1. I love a challenge that brings me out of my comfort zone. I’m also toying with an Edgar Allen Poe challenge to try to mimic the haunting way of his words. Doing stuff that isn’t your usual “thing” really gives you a punch and an edge that you didn’t know you were missing.

      1. A little of both. He does have a fabulous vocabulary! But, I’m more going for the rhythmic qualities. Jack Kerouac is another writer I admire for that same reason, and I love ee cumings for his imagery.So much to do!! And I love being exposed to new writers. Which ones are your favorites?

      2. Hmmmmm, I would go with Hemingway first because I love his plain style and his goal of using as few adjectives as possible. Then Harper Lee, I find her style choices in TKAM to be just gorgeous. For poetry, I like Wilfred Owen and Lawrence Ferlinghetti. For speculative fiction, I’m going with Douglas Adams.

      3. Oh, man! It’s been ages since I’ve read Hemmingway and TKAM. I’m going to have to fix that on my next day off. I’ll add Own and Ferlinghetti to my reading list, too. I wasn’t a huge poetry reader. What I have read comes mostly from prior class assignments, but I adore the way that it rolls off the tongue. And, hehe! Douglas Adams. I love writers who show personality and a bit of “zing” in their works.

        This is why it’s good to talk books. It reminds me of things that have slipped my mind.

      4. Yeah, I am teaching TKAM so it reminded me of how beautiful her prose could really be. As for Hemingway, he’s been a big inspiration for me stylistically. I’m not a huge poetry reader either but I studied writing in college so I got a big dose of it!

      5. Awesome! I studied writing, too, but it was professional/technical writing, so we didn’t have more than a class or two that were literature-oriented. Lots of classes about writing cleanly and concisely. I sort of lost my creative writing touch after so many hours and pages of “dry” writing. Also lost the desire to read, since I had all those texts to study. So, now I’m going through a massive stylistic growth period,and it is so AWESOME.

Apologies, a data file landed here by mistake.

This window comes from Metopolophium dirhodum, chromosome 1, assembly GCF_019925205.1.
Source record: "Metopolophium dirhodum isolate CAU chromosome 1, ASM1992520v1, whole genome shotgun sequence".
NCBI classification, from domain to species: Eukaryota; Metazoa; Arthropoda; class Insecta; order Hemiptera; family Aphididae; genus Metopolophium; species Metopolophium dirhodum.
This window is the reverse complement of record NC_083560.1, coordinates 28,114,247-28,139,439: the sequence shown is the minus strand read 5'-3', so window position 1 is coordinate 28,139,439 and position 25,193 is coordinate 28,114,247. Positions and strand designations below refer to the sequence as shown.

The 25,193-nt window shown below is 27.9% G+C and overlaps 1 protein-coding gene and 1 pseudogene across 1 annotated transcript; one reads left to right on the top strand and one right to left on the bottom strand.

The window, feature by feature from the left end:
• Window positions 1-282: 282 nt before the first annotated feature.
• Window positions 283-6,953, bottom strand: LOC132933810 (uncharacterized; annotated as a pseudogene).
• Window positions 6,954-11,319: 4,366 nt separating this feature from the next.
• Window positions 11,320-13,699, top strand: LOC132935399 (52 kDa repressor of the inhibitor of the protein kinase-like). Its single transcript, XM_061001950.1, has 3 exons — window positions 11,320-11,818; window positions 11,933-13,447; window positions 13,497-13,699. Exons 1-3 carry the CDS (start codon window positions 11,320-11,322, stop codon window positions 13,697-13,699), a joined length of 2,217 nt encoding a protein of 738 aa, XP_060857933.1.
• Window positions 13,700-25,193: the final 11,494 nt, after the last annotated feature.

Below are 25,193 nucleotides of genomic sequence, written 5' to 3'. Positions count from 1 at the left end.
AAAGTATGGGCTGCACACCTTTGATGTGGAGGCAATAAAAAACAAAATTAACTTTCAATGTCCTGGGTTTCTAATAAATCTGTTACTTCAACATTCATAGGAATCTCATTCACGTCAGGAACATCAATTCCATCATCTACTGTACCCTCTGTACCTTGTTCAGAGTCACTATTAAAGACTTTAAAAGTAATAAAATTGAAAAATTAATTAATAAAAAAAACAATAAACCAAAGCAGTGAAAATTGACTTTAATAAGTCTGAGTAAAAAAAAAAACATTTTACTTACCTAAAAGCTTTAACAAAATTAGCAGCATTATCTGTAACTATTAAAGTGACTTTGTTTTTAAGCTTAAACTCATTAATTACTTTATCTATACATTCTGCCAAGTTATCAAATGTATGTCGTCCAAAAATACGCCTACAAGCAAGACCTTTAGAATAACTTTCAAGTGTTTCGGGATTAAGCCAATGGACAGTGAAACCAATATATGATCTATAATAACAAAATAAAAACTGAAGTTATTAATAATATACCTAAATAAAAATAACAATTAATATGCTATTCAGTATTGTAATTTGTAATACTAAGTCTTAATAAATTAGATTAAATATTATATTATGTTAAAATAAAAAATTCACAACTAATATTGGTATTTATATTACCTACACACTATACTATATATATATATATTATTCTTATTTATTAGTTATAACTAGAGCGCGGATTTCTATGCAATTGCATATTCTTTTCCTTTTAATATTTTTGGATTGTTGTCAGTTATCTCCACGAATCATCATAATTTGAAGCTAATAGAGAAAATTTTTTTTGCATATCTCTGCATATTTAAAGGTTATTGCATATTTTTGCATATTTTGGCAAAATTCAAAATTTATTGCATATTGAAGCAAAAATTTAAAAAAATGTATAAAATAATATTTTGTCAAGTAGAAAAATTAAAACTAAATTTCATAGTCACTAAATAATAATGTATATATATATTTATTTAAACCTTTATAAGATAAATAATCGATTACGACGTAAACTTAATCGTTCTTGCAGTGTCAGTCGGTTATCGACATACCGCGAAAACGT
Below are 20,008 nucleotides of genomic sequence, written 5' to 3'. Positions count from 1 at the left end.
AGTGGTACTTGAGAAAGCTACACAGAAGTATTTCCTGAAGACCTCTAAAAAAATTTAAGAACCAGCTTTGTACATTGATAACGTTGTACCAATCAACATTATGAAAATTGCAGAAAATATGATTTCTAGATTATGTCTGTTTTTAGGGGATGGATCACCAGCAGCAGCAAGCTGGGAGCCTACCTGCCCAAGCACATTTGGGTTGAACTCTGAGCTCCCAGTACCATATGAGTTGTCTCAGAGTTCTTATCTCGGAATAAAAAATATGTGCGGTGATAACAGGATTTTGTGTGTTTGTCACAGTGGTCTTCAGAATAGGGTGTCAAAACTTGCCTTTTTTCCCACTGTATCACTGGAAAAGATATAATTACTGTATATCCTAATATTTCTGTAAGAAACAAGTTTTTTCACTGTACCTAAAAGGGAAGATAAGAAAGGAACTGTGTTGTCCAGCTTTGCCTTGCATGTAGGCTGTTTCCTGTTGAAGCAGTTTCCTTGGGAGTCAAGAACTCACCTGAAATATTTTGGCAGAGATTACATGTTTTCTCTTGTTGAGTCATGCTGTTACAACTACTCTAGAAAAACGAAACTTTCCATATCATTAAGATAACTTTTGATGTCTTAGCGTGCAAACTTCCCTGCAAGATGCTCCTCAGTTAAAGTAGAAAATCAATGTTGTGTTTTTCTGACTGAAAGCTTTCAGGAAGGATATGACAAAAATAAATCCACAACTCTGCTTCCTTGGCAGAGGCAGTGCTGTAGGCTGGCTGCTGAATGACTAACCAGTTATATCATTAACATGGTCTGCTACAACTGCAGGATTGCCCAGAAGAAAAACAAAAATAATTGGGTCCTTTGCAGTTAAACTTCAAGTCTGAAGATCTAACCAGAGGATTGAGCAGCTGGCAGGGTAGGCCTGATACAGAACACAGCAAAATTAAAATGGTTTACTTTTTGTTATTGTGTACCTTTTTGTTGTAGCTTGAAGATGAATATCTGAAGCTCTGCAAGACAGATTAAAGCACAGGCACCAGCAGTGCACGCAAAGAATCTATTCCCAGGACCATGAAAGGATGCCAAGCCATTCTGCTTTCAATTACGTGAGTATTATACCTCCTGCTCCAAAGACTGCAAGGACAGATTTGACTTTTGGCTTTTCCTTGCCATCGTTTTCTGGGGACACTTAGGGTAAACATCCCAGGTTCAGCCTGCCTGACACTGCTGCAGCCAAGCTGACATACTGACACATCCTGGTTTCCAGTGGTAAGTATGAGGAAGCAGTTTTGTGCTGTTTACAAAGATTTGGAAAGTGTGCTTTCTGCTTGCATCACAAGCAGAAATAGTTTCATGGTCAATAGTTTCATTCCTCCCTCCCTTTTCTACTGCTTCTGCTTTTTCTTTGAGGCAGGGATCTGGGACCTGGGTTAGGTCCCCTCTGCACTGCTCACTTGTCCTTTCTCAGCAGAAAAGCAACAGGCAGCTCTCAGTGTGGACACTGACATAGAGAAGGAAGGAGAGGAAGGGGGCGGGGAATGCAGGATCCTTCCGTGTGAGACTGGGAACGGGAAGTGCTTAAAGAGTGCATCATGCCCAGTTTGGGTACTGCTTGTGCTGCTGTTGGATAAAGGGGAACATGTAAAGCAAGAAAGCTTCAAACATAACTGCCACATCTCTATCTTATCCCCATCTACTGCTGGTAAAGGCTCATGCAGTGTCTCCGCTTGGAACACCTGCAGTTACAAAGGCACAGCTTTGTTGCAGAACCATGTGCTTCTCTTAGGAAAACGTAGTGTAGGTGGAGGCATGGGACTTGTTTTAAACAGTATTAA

Anyway, I’m planning on doing substitute teaching and I’m super excited about it.Pretty good chances I can do some grant writing for the school, too, so I am looking forward to November very much! I want to get my teaching certificate, but I’m not sure if I would want to be an English teacher or remain a sub. The variety of classes is a real draw for the subbing idea.

      6. Subbing is horrible. Students don’t respect you, you don’t get to know any of them, you don’t get to pick what you teach in any way, shape, or form. It’s all of the bad parts of teaching with none of the good.

      7. If I don’t like it, it’s easy enough to get out of. I’m not too concerned about not getting to know the kids, because the schools I’m going to are tiny (a 50-kid grade is HUGE). At this point, I’m not concerned about what is taught. That might change later, once I develop a preference. As for not respecting the sub, I thought that was all part of the experience. They are kids, and part of growing up and gaining independence is to push boundaries and see what happens, Of course, I’m sure it’s going to be as frustrating as can be sometimes, but doesn’t every job have drawbacks?